Chatbots have started a paradigm shift in customer service technology

Get customer service right, and you’ve got an advocate for life. Get it wrong and it can damage the perception of your brand and, as a result, your balance sheet.

Today’s consumers are more refined and demanding than ever. Instant gratification, whether in the form of 24/7 food ordering, taxis or information, has become such a large part of our life that limitations in service delivery, like hold times or untrained staff are causing brands high levels of customer attrition.

An estimated two-thirds of customers have left brands due to bad service, so when Mark Zuckerberg addressed his audience at this year’s F8 conference, he seemed to provide us all with a glimpse of customer service nirvana in a burst of slick, fast and efficient exchanges.

As smartphone owners, we already interact with bots every day, from automated text messages for reservations, shipments or payments to daily news alerts, Siri, Cortana or Google now. Many have yet to learn about the brilliance of chatbots as well as how it will revolutionise customer service technology.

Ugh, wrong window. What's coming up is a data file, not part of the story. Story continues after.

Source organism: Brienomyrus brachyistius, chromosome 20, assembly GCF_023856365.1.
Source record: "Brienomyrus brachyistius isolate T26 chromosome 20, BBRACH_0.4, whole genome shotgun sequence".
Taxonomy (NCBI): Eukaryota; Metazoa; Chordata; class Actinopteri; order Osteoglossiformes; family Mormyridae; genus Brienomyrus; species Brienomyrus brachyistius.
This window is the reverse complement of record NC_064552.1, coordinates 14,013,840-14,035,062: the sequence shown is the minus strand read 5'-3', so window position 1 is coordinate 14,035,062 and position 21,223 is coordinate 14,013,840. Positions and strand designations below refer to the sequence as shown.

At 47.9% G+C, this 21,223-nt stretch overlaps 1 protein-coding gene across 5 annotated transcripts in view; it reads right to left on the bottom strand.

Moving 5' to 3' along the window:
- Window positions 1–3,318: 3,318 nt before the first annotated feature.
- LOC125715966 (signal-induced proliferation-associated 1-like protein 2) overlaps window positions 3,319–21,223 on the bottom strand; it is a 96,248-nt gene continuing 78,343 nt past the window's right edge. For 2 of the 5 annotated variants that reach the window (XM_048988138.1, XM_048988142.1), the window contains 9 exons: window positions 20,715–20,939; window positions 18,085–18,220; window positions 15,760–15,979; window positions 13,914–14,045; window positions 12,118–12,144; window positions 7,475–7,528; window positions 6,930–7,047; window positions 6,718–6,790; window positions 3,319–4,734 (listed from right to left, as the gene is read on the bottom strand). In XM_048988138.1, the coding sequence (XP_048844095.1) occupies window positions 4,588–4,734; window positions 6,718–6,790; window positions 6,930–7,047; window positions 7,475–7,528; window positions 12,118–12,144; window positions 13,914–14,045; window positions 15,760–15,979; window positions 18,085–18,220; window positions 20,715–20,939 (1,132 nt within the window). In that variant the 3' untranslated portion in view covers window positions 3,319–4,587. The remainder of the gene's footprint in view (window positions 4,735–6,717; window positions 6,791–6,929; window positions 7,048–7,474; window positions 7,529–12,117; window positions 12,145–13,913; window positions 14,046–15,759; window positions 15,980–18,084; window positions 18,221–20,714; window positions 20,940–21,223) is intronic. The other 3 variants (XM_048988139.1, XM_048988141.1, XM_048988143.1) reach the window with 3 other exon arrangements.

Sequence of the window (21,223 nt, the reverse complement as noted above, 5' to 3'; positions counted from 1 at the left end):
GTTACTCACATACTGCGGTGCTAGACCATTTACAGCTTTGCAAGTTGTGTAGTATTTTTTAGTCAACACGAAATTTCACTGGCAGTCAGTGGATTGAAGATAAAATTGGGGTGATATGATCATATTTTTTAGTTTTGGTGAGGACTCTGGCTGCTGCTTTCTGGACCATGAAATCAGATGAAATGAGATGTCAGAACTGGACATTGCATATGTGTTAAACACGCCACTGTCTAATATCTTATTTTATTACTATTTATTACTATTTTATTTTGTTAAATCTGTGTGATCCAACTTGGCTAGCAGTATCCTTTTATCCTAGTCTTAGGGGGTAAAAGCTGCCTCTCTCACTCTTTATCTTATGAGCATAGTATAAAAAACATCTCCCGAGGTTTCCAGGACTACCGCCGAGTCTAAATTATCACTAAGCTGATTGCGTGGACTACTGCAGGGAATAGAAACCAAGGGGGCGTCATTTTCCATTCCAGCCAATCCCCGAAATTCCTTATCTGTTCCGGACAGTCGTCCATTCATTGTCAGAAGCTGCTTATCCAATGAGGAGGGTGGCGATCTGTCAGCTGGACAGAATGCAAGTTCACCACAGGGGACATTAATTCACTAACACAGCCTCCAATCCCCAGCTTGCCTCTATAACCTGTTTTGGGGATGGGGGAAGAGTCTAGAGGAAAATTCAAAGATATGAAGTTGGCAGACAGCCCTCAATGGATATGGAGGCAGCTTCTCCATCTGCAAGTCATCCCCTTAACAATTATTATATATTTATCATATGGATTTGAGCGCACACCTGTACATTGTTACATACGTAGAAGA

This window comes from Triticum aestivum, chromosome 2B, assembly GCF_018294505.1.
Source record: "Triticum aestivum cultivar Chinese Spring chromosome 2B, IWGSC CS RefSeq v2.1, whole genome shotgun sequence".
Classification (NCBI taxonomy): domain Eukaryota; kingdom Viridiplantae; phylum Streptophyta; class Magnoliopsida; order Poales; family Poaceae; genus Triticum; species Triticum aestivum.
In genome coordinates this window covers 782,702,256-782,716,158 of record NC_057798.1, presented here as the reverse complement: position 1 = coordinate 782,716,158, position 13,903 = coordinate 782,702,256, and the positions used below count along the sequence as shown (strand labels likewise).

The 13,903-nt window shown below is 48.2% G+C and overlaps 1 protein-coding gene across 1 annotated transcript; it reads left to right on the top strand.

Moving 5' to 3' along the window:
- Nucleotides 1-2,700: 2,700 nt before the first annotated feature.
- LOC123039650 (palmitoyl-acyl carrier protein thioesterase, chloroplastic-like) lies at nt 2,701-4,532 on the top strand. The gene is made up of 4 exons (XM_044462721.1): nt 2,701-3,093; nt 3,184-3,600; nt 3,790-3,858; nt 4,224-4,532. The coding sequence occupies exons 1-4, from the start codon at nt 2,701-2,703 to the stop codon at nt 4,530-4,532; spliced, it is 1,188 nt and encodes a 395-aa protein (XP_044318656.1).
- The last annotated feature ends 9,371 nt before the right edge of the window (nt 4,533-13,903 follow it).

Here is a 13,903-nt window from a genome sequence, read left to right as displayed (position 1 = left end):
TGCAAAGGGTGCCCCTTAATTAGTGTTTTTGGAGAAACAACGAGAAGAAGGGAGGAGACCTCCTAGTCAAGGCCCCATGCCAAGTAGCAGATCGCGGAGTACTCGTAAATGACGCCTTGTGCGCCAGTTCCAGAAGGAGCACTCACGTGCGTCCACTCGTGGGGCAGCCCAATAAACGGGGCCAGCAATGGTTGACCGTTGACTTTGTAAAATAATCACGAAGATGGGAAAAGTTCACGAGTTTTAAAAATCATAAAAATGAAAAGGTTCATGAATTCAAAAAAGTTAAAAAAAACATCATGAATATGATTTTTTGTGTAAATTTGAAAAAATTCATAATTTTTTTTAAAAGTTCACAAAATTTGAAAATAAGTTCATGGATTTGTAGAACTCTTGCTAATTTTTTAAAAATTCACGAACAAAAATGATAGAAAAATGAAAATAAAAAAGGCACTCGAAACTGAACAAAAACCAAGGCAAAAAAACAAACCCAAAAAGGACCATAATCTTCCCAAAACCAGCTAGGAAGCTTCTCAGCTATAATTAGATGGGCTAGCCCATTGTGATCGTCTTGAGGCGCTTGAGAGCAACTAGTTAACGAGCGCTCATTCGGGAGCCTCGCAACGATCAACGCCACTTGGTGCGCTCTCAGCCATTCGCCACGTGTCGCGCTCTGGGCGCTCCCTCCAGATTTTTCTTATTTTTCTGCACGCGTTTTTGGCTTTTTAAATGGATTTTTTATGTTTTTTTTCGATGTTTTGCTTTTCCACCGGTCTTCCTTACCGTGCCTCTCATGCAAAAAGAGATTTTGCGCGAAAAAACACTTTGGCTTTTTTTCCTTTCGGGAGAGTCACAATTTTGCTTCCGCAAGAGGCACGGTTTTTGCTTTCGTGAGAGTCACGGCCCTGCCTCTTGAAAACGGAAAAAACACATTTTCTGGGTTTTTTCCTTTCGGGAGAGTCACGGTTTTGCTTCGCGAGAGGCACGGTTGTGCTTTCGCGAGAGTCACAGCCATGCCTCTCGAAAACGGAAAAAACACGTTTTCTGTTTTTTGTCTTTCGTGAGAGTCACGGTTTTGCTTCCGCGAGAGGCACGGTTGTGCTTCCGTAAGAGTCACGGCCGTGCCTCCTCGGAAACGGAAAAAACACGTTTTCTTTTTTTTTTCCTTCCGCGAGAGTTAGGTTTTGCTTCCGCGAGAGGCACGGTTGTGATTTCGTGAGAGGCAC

Countless brands and journalists discussed how using this technology will revolutionise everything. But will we all be communicating with bots in a few years? Is this the tipping point for how brands interact with customers? One thing seems clear; this is where disruption meets innovation in a technological tour de force.

Taking customer experience to a new level

We’re now standing at a crossroads where established industries that are reliant on legacy systems must innovate or fall behind as they try to compete with agile, digitally native start-ups.

> See also: Beyond chatbots: how AI will help fight cybercrime in the IoT

Scrambling to retrofit solutions into current infrastructure is a tricky challenge, as any clash between a brand and its customers could have a drastic impact not just on interaction and engagement but also on revenue and profit.